Cognitive learning might not sound like a useful phrase. Cognition, after all, means ‘to acquire knowledge through thought, experience and the senses’.
And as that is pretty much is what ‘learning’ means (what other ways are there to learn?), at first blush, it sounds like I’m just repeating myself. Fortunately, the idea of cognitive learning is a bit more interesting than me writing how we should ‘completely eliminate’ racism or how I ‘crept softly’ into my bedroom.
How so? Well, the idea of cognitive learning is best understood to mean learning using all the different features of the brain, such as embracing the interests, the biases, the strengths and the weaknesses. In this way, we work with the brain in order to help it learn, rather than trying to force it to learn despite itself.
Why that matters
The truth is, for most of our history, we’ve tried to force-feed the next generation the important lessons we felt they had to learn. So, school children not so long ago would sit there and repeat the times’ table back at the teachers over and over again, even though this bored everybody involved to tears. Enjoyment was thought to not belong in schools. It served no purpose and, therefore, had no place there.
As we come to understand how our brains function, we’re coming to realize that this theory of learning is severely lacking. Why? Because such things as interest and engagement are incredibly powerful tools to help students capture and retain information.
Similarly, by linking what people are learning to what is relevant for them already, we make use of what we understand of the semantic networks in our brains to fit the new lessons into what they already know. This means that information does not just float around freely but is actually anchored to what we already know.
This has several effects:
- We learn more during the time we spend on the task.
- We find it easier to spend longer learning.
- What we learn sticks around longer.
And that matters – particularly as the further our society advances and we gather ever more knowledge, the more we all have to learn as individuals in order to function. And so, it is important that we use these modern tools to learn more as adults and to teach more to our children.
So what are the ways we can use the power of cognitive learning?
This is what you’re most familiar with and what is traditionally thought to be learning. You sit down and explicitly try to learn something. This can be the times table, the internet, or how to write in a programming language.
Most of the advanced things we master in life pass through two stages. First, we learn them explicitly. This is where you sit down and study the rules of grammar, the place of keys on a keyboard, how to drive a car, or what six times three equals.
Then, at a certain stage, this explicit learning starts to become internalized. You no longer have to think ‘where is the a’ in order to type that ‘a’. Similarly, you start applying the rules of grammar automatically as you internalize them.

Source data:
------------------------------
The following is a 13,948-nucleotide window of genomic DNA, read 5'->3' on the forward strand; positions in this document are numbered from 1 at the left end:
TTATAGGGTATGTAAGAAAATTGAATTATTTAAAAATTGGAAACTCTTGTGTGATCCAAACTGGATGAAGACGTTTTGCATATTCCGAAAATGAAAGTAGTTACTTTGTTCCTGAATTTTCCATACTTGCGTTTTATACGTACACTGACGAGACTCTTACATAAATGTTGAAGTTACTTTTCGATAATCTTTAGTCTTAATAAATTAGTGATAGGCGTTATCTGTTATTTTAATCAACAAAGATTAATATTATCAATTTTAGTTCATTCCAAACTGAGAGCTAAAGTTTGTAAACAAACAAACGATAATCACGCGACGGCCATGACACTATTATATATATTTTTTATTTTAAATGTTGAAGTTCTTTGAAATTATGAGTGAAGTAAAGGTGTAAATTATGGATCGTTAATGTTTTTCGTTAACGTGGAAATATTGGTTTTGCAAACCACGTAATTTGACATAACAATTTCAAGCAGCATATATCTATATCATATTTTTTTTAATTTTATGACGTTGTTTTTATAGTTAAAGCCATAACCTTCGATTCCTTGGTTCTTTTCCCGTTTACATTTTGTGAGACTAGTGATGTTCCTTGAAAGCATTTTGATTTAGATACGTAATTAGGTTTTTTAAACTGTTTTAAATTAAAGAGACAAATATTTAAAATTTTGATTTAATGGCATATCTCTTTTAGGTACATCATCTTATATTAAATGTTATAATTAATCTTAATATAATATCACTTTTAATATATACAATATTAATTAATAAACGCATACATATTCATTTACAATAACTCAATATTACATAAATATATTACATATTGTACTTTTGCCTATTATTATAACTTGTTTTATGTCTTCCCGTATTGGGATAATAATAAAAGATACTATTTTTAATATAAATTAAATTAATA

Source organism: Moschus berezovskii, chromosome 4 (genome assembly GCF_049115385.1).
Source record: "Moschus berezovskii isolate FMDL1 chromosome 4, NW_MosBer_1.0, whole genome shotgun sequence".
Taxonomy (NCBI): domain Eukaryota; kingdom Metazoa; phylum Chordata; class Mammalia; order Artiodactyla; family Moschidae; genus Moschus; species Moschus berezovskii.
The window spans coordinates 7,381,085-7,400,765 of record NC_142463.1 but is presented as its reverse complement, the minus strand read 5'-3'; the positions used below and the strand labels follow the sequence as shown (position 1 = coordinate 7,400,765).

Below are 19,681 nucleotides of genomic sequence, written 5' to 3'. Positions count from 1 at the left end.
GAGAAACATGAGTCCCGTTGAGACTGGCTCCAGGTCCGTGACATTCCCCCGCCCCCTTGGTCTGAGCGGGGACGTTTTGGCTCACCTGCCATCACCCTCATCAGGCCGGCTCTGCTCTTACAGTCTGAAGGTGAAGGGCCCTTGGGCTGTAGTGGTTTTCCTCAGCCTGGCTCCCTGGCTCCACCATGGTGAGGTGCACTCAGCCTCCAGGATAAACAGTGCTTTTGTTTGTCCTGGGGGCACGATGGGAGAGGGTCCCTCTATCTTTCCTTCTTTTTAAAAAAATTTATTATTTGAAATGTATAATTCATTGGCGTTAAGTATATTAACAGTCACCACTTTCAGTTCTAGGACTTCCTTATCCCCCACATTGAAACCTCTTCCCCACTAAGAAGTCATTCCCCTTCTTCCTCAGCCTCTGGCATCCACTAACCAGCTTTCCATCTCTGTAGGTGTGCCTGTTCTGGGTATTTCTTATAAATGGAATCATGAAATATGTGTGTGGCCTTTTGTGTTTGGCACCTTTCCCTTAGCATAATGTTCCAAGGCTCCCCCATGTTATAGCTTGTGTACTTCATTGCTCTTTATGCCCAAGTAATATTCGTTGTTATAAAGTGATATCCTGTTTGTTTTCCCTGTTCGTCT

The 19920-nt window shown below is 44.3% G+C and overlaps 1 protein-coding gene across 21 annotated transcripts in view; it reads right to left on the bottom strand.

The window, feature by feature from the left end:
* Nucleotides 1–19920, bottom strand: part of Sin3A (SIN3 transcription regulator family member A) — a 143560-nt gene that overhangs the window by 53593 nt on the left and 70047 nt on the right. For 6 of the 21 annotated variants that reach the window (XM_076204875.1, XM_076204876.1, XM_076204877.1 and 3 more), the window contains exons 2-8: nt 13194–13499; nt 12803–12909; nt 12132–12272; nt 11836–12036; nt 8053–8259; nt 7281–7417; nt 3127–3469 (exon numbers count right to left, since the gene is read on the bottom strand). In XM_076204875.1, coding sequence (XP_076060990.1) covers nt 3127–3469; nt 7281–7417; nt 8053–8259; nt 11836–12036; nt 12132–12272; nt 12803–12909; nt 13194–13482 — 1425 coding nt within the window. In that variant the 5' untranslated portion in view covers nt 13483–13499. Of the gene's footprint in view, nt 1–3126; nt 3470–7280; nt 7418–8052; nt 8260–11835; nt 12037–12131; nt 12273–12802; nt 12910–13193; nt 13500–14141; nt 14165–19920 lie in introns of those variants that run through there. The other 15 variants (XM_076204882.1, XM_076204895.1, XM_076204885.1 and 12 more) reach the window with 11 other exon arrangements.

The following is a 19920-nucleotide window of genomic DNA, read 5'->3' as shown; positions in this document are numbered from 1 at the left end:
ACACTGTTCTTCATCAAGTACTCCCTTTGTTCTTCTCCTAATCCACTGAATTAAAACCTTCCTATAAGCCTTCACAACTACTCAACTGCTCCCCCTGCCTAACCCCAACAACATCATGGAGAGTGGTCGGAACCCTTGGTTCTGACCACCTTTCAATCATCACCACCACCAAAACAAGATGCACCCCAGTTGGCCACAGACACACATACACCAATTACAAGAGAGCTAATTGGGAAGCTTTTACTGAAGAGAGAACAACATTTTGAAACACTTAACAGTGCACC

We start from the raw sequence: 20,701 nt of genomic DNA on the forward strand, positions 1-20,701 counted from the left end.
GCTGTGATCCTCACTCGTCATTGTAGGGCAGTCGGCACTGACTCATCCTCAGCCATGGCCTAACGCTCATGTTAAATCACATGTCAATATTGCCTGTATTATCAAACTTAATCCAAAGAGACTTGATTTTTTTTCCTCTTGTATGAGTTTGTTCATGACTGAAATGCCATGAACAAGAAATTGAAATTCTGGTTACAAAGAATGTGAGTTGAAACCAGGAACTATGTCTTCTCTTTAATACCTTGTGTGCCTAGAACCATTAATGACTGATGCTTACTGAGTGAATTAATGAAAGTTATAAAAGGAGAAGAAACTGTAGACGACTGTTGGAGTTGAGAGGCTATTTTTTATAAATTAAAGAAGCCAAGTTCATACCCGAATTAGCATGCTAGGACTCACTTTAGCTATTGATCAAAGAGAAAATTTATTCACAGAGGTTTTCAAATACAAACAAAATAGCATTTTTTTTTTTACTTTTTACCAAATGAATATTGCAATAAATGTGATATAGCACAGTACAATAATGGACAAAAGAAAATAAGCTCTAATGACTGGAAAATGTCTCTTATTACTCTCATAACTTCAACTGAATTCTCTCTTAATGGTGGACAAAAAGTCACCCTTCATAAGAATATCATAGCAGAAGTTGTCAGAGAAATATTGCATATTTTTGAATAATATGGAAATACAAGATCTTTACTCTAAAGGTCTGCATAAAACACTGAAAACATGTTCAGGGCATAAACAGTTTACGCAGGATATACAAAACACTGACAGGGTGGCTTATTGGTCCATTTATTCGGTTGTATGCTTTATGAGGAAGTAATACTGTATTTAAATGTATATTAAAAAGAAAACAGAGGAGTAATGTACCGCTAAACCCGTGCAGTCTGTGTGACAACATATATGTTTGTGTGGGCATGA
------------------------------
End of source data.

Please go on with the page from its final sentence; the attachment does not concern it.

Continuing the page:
The thing is, what we’re realizing now is that it is entirely possible for some lessons to bypass explicit learning entirely. This is what a lot of new language learning software like Memrise and Duolingo rely upon. They expose learners to phrases and words and the people taking the test figure out the grammar rules behind those phrases on their own.
We’re social creatures. In fact, our greatest asset compared to other animals is how well we can work together. Naturally, as we evolved as a species of collaborators, our learning has evolved along with it.
As a result, as the psychologist Hugo Mercier and Dan Sperber explain in their book The Enigma of Reason, the best way we learn is often through the cooperation and collaboration with others.
This allows us to combat each other’s cognitive biases and come closer to the truth than we can do individually. It also motivates us through a whole range of social emotions which keep us moving forward far beyond what we might do if we were going at it alone.
You’ve probably heard of emotional intelligence by now. But did you know that if you teach people to be more emotionally intelligent, they will often be able to learn other things better as well?
In effect, this was a big part of traditional teaching. Students weren’t just learning how to multiply, they were also learning how to multiply while being incredibly bored.
Of course, now we know that there are other ways to teach emotional intelligence and the additional benefits. This ranges from simply teaching people to exist in the moment – like they did in one school through the practice of breathing buddies – to teaching them how to emotionally regulate.
Once these learn these things, they find it much easier to stay focused on the rest of the lessons they have to learn.
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